IPEF Releases Ministerial Statements Concerning the Pillars; India Skips Trade Pillar

Posted by Written by Naina Bhardwaj Reading Time: 6 minutes

We list the outcomes of the first in-person IPEF Ministerial conference, held on September 8-9, 2022. At the conference, 14 partner countries collectively developed consensus on subscribing to the respective pillars of cooperation. Out of the four pillars – trade, supply chain, clean economy, and fair economy – India has joined three pillars and opted out of the trade pillar. India has cited lack of clarity in focus areas like labor, environment, digital trade, and public procurement.


The Indo-Pacific Economic Framework (IPEF) recently concluded its first in-person Ministerial conference held on September 8-9, 2022 in Los Angeles, California. India’s Commerce Minister Piyush Goyal attended the conference and also conducted various bilateral dialogues with member countries, including the US.

The Ministerial conference was deemed successful by the 14 member countries, including the US, India, Japan, South Korea, Philippines, Australia, New Zealand, Fiji, Indonesia, Brunei Darussalam, Malaysia, Singapore, Thailand, and Vietnam.

The partner countries were able to reach a consensus on ministerial statements for each of the four IPEF pillars namely:

  • Trade
  • Supply chain
  • Clean economy
  • Fair economy

Which partner countries have joined the respective pillars?

Pillar I – Trade

Pillar II – Supply chain

Pillar III – Clean economy

Pillar IV – Fair economy

US

India

India

India

Australia

Australia

Australia

Australia

Brunei Darussalam

Brunei Darussalam

Brunei Darussalam

Brunei Darussalam

Fiji

Fiji

Fiji

Fiji

Indonesia

Indonesia

Indonesia

Indonesia

Japan

Japan

Japan

Japan

South Korea

South Korea

South Korea

South Korea

Malaysia

Malaysia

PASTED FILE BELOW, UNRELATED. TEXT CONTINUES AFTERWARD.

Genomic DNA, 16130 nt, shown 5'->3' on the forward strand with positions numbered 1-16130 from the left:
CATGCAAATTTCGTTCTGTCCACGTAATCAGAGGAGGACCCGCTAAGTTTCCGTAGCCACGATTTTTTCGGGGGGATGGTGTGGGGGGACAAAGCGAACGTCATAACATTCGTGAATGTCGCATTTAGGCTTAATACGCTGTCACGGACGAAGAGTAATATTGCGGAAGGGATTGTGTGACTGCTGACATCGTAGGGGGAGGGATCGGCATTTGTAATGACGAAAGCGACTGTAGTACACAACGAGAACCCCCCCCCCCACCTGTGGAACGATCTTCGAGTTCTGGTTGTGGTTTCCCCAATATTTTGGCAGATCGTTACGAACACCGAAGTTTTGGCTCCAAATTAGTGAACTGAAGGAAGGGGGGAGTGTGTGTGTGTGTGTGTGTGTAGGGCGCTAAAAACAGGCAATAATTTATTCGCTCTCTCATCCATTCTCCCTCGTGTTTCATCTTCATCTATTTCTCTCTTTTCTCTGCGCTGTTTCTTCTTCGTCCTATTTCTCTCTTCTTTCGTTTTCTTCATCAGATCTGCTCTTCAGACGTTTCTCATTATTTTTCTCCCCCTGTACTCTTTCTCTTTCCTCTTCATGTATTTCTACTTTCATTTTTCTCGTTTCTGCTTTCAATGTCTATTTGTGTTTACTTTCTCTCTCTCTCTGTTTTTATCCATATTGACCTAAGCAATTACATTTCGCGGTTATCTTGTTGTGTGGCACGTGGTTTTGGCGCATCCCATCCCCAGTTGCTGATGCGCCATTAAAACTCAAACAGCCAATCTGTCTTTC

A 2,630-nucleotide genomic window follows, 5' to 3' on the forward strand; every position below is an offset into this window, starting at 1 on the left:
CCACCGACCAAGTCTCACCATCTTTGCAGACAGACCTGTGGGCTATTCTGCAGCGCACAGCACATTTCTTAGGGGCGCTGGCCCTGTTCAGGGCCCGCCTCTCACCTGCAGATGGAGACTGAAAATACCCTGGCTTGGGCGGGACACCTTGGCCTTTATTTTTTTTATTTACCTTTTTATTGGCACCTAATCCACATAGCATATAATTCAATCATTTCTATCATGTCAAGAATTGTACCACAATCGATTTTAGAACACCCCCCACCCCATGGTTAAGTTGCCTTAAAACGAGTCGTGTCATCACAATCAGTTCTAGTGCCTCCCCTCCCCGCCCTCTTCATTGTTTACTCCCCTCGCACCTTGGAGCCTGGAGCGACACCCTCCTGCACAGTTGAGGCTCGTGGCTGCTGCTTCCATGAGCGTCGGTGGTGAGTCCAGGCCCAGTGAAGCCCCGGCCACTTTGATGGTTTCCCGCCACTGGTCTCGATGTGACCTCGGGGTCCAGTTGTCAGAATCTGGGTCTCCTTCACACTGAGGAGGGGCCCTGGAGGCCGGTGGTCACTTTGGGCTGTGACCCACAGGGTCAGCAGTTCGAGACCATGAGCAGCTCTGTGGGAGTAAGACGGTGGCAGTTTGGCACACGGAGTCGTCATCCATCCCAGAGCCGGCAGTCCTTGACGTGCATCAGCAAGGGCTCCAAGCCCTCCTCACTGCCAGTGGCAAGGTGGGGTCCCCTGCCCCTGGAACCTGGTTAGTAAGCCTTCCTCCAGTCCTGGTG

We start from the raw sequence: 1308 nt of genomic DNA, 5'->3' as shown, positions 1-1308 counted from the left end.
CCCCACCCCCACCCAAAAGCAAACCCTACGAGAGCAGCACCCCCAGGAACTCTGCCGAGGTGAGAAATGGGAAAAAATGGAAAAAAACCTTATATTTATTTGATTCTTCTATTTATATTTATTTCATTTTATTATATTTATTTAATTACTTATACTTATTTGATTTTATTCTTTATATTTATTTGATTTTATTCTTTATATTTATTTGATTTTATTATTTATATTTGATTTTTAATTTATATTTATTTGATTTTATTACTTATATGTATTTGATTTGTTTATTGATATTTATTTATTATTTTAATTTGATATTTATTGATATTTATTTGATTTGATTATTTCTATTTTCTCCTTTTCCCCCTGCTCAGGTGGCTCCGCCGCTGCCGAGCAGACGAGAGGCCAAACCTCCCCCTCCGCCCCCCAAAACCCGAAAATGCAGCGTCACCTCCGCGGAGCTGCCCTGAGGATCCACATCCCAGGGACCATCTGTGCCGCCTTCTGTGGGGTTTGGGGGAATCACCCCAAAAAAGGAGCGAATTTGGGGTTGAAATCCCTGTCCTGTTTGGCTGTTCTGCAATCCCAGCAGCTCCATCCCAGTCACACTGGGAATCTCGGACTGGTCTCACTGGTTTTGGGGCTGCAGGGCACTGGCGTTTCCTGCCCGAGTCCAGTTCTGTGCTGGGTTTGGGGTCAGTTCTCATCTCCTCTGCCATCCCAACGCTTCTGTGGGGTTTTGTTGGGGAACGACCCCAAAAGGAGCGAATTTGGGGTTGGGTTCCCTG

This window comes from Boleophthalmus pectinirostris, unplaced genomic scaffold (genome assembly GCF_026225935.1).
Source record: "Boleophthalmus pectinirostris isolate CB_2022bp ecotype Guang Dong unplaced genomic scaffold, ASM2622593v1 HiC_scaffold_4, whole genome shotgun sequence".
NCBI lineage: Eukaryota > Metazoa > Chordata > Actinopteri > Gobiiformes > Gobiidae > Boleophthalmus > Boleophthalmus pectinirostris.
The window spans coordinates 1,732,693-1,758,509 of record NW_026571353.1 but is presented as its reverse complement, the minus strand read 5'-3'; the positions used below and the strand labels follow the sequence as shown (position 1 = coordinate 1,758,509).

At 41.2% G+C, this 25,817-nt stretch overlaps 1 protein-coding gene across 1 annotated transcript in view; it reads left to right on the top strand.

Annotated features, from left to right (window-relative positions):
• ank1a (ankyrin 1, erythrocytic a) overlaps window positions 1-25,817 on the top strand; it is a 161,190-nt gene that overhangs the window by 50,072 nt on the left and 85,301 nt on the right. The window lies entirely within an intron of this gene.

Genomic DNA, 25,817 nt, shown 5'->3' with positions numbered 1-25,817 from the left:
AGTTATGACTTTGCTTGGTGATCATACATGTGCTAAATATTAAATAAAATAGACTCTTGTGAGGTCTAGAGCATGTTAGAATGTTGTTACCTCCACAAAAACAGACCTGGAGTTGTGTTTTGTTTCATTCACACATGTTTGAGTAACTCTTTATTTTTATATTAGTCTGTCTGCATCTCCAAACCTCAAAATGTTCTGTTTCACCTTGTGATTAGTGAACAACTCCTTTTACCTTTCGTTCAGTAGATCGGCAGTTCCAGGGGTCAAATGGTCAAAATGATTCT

Malaysia

Malaysia

New Zealand

New Zealand

New Zealand

New Zealand

Philippines

Philippines

Philippines

Philippines

Singapore

Singapore

Singapore

Singapore

Thailand

Thailand

Thailand

Thailand

Vietnam

Vietnam

Vietnam

Vietnam

US

US

US

Highlights of IPEF Ministerial statements on different pillars

Pillar I – Trade

With the exception of India, all other 13 partner countries have agreed to join the trade pillar, aimed at seeking high-standard, inclusive, free, fair, and open trade commitments that build upon the rules-based multilateral trading system. The 13 countries have collectively agreed to develop such approaches to trade and technology that can fuel economic activities and generate investments; promote resilient, sustainable, and inclusive economic growth and development; and benefit workers, consumers, indigenous peoples, local communities, women, and micro, small, and medium-sized enterprises (MSMEs).

The countries party to the trade pillar have agreed to focus on devising provisions and initiatives with respect to following areas of cooperation in mind:

  • Digital economy: Advancing inclusive digital trade by helping in adaption of tools in the digital economy; enhancing access to online information and use of the internet; addressing discriminatory practices; and advancing resilient and secure digital infrastructure and platforms. The IPEF countries identified following areas of focus:
    • Trusted and secure cross-border data flows
    • Inclusive, sustainable growth of the digital economy
    • Responsible development and use of emerging technologies
  • Labor: Ensuring free and fair trade for promoting sustainable and inclusive growth. This will entail adopting and maintaining, and enforcing, national laws based on internationally-recognized labor rights, based on the International Labor Organization (ILO) Declaration on Fundamental Principles and Rights at Work; encouraging corporate accountability in cases of national labor law violations; and cooperative mechanisms on emerging labor issues to support labor rights and workforce development, including with respect to workers in the digital economy.